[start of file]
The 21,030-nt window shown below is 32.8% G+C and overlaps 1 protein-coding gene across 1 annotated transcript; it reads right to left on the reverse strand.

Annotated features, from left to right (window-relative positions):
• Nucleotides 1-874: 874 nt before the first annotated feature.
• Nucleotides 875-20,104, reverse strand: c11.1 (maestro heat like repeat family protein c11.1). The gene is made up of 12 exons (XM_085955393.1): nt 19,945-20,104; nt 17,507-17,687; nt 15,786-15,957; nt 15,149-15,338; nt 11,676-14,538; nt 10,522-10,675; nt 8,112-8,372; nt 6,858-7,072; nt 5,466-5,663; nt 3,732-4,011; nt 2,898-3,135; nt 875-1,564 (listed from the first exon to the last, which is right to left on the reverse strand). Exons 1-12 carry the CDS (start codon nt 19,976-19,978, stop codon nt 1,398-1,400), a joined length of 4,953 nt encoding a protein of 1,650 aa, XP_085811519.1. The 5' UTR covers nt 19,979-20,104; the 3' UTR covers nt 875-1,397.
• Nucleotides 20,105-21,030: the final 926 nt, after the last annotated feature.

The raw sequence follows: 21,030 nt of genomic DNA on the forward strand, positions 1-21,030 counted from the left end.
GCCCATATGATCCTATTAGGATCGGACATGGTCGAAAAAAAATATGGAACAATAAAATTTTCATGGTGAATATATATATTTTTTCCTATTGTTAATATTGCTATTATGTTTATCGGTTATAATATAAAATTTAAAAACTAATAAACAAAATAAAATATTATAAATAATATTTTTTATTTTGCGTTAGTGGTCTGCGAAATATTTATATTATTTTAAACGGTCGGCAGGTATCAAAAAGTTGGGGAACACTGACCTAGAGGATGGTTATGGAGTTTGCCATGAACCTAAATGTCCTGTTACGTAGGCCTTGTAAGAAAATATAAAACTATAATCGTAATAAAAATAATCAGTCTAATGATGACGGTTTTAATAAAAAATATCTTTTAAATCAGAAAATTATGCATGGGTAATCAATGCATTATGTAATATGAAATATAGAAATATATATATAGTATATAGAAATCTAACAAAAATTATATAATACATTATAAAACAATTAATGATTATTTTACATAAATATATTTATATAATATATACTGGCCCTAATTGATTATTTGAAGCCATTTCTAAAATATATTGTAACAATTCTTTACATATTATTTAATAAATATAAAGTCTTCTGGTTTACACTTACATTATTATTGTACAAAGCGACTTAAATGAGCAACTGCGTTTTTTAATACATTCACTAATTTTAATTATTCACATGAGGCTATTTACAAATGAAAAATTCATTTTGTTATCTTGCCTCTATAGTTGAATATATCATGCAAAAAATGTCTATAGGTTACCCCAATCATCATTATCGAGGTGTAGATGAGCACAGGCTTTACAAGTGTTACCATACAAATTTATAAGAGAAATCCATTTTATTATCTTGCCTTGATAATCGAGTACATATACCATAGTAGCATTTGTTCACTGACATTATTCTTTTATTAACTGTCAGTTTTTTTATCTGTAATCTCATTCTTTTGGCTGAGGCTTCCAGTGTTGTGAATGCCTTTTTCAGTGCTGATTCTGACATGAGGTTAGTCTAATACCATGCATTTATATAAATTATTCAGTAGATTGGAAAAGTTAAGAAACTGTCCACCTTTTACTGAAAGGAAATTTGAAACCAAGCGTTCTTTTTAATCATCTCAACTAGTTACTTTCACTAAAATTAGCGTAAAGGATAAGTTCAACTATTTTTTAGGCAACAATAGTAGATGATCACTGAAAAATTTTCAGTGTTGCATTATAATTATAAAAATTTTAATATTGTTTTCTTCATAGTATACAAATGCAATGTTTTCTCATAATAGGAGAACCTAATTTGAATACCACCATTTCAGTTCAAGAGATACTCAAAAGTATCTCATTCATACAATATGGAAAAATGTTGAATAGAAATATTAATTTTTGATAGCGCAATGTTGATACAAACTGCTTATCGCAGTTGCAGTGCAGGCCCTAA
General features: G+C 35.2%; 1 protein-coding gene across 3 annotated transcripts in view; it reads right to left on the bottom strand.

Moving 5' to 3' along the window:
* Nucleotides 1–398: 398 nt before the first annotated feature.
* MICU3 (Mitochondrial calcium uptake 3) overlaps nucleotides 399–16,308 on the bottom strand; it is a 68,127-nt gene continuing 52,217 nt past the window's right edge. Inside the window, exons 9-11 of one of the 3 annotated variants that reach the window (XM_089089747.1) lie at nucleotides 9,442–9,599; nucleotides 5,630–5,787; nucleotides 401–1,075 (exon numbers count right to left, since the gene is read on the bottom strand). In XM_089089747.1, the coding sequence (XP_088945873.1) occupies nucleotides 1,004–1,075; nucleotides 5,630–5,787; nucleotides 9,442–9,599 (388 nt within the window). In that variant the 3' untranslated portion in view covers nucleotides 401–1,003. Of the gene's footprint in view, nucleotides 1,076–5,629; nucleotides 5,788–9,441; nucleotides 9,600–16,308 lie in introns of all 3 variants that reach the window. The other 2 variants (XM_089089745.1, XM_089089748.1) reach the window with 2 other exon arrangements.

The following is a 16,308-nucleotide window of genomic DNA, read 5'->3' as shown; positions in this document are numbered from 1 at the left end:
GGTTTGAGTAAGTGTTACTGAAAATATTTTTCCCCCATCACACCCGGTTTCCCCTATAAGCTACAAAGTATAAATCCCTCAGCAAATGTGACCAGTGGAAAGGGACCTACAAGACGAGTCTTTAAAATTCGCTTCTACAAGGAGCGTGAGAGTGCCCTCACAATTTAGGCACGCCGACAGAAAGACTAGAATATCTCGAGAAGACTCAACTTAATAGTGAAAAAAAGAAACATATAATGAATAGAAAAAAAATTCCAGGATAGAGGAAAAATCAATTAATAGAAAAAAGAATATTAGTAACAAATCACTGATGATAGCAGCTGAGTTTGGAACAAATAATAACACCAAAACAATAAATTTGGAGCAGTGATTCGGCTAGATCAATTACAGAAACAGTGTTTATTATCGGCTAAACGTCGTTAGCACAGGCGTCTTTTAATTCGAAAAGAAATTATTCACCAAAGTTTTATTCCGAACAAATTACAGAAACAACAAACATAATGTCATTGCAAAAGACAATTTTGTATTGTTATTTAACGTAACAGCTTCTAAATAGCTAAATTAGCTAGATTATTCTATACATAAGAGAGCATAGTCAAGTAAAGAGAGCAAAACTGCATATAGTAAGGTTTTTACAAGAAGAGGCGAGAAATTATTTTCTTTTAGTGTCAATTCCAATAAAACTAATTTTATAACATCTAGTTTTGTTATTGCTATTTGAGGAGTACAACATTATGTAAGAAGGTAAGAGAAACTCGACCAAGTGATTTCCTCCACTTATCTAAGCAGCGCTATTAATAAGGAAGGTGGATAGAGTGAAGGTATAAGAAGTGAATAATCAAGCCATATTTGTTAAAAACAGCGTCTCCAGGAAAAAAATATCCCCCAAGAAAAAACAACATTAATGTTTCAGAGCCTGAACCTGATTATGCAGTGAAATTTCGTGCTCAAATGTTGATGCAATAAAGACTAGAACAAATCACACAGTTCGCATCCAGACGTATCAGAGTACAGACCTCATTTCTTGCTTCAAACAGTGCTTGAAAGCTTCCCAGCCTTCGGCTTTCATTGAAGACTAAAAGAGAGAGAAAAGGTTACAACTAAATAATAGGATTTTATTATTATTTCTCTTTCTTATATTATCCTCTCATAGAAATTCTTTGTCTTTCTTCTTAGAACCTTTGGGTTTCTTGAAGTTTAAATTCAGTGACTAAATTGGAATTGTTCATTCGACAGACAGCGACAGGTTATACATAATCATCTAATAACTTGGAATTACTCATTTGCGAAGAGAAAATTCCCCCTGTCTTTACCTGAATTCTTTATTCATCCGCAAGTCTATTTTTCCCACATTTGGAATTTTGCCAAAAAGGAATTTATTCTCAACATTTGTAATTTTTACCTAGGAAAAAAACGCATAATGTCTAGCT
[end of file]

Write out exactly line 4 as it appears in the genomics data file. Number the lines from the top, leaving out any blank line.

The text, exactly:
• Nucleotides 875-20,104, reverse strand: c11.1 (maestro heat like repeat family protein c11.1). The gene is made up of 12 exons (XM_085955393.1): nt 19,945-20,104; nt 17,507-17,687; nt 15,786-15,957; nt 15,149-15,338; nt 11,676-14,538; nt 10,522-10,675; nt 8,112-8,372; nt 6,858-7,072; nt 5,466-5,663; nt 3,732-4,011; nt 2,898-3,135; nt 875-1,564 (listed from the first exon to the last, which is right to left on the reverse strand). Exons 1-12 carry the CDS (start codon nt 19,976-19,978, stop codon nt 1,398-1,400), a joined length of 4,953 nt encoding a protein of 1,650 aa, XP_085811519.1. The 5' UTR covers nt 19,979-20,104; the 3' UTR covers nt 875-1,397.